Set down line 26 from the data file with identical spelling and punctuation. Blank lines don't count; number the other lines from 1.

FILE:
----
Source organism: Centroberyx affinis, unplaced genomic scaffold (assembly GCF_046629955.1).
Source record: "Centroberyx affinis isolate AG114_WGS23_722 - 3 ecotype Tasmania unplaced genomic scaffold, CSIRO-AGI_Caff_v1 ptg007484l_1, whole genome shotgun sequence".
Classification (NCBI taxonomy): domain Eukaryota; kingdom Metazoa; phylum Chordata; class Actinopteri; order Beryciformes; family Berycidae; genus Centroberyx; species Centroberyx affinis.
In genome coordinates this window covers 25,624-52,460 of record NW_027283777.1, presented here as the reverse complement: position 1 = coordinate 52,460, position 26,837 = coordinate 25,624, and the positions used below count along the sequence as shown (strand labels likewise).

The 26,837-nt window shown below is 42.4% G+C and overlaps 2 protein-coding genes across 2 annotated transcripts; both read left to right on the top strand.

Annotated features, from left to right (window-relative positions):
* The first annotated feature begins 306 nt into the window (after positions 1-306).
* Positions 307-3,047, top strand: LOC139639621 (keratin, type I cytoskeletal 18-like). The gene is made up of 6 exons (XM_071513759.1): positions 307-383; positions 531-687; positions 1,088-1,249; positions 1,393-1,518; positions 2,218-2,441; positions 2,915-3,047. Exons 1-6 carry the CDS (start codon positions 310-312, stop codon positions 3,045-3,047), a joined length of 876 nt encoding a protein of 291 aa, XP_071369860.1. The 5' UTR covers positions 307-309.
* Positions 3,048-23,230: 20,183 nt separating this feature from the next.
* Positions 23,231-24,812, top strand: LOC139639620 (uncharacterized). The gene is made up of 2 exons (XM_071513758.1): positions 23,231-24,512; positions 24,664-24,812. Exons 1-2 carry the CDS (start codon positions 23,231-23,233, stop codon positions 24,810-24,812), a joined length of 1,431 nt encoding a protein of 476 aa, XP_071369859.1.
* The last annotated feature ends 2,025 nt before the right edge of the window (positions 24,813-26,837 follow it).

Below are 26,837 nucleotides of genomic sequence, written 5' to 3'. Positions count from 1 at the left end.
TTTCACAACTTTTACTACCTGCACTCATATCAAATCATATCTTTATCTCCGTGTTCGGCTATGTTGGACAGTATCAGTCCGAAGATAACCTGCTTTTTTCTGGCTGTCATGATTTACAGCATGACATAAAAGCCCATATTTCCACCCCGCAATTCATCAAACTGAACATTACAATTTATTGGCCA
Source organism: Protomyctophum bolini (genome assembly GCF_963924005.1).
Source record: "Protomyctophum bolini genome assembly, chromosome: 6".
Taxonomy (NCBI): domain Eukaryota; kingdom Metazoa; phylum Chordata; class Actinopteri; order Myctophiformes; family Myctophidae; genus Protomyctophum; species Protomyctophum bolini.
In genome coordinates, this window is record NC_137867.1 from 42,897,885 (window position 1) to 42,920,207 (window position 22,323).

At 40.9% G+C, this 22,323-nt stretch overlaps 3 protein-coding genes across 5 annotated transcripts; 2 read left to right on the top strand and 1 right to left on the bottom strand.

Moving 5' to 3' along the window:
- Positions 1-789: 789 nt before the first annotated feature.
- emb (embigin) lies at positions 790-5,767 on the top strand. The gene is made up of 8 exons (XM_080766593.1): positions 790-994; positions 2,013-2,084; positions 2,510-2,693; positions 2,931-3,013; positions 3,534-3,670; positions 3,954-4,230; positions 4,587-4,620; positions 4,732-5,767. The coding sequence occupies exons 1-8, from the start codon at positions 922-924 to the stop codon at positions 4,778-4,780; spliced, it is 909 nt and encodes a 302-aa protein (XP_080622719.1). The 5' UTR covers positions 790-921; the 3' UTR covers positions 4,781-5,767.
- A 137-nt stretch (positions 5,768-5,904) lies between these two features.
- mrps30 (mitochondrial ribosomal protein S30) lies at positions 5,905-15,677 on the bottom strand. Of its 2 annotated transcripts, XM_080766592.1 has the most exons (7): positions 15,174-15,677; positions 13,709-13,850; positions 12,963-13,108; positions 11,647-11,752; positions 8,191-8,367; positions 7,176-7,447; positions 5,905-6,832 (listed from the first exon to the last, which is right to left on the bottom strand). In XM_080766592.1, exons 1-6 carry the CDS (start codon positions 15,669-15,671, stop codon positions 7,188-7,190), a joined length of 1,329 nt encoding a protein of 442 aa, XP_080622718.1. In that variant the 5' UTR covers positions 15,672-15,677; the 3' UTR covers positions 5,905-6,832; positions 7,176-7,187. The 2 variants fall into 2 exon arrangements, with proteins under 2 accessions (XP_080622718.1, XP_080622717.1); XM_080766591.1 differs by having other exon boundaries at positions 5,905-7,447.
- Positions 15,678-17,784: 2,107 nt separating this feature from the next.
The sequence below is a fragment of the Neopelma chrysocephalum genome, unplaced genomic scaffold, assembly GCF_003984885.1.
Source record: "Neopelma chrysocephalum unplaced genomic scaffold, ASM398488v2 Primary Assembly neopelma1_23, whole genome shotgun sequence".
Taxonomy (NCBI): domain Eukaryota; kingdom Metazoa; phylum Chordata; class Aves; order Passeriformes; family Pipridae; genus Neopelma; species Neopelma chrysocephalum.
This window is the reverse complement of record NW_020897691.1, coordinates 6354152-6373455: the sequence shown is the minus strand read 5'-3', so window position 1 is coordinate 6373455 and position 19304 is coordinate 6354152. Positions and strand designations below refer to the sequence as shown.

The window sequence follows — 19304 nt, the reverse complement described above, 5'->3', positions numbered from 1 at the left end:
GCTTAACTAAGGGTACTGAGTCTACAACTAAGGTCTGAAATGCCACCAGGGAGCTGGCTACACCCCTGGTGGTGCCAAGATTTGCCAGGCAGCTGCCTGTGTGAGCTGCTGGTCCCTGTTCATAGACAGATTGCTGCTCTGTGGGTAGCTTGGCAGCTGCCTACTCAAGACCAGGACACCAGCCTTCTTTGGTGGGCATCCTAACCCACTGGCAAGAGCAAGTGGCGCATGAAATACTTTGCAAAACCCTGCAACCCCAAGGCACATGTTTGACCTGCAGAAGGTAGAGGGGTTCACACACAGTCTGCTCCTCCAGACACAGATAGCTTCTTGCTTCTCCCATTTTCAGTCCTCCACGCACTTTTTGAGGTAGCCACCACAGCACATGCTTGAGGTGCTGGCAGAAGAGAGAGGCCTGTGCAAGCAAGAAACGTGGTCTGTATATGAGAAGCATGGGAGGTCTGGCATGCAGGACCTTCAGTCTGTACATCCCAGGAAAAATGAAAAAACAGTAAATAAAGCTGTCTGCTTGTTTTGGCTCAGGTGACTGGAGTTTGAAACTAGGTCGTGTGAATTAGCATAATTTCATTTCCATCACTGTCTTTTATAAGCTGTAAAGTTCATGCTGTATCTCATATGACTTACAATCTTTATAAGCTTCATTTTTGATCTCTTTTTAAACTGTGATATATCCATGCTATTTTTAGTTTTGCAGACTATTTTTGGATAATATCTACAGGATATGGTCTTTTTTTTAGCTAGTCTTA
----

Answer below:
Source record: "Neopelma chrysocephalum unplaced genomic scaffold, ASM398488v2 Primary Assembly neopelma1_23, whole genome shotgun sequence".